A habit I thought I’d lost

There has been a little niggle at the back of my head for some considerable time.

Time was, I’d spend all of my spare time reading. I’d get through books at a rate that almost scared me. But, for the last year or more, I haven’t. Yes, I’ve been steadily moving books from my to-read to my read pile, but I’ve not been gripped by anything. Nothing has replaced it either – my games console may have been upgraded, but it’s not taking up any more of my time. And TLG doesn’t take up time; I’d make up time to keep in touch with her.

I thought, perhaps, that I’d lost the reading bug. It apparently happens.

Luckily enough, a couple of things have rectified the reading deficit. One was the new Pratchett, which was all very good; another was the new Turtledove series, which I finally got round to purchasing and finishing.

And the same nasty thoughts from two years ago apply: all those fully developed, believable and almost likeable characters did the most unacceptable things. From running death camps to massacring towns, characters that I’d known and understood were moved – believably – from the ‘acceptable’ column to the ‘so far beyond the Pale it’s sickening’ column.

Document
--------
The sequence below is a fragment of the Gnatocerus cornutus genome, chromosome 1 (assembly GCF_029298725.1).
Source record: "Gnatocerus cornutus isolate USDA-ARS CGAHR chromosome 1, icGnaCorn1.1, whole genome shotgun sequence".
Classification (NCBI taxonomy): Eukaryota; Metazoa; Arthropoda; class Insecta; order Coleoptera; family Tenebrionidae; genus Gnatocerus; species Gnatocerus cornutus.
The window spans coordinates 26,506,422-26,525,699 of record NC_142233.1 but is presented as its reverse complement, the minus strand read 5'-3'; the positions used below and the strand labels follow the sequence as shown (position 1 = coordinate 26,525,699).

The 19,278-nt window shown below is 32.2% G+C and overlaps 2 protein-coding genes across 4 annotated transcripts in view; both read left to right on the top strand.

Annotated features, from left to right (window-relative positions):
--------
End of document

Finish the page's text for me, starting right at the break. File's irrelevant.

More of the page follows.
There were a few things that didn’t sit right (like independent RADAR development – my read of history is that the US and the UK both developed passable systems, but that it took both to develop anything really useful), but they’re all incidental to the bigger question that is only really answerable in retrospect.

I asked a while ago Are we all monsters?, and I don’t yet know the answer. But In at the Death gives a clue: we’ve got the precedent before us to guide us away from the worst of the nastyness, and that precedent has kept the world from running concentration camps and dropping nuclear weapons for seventy years. Which is something hopeful, at any rate.

But is it enough?

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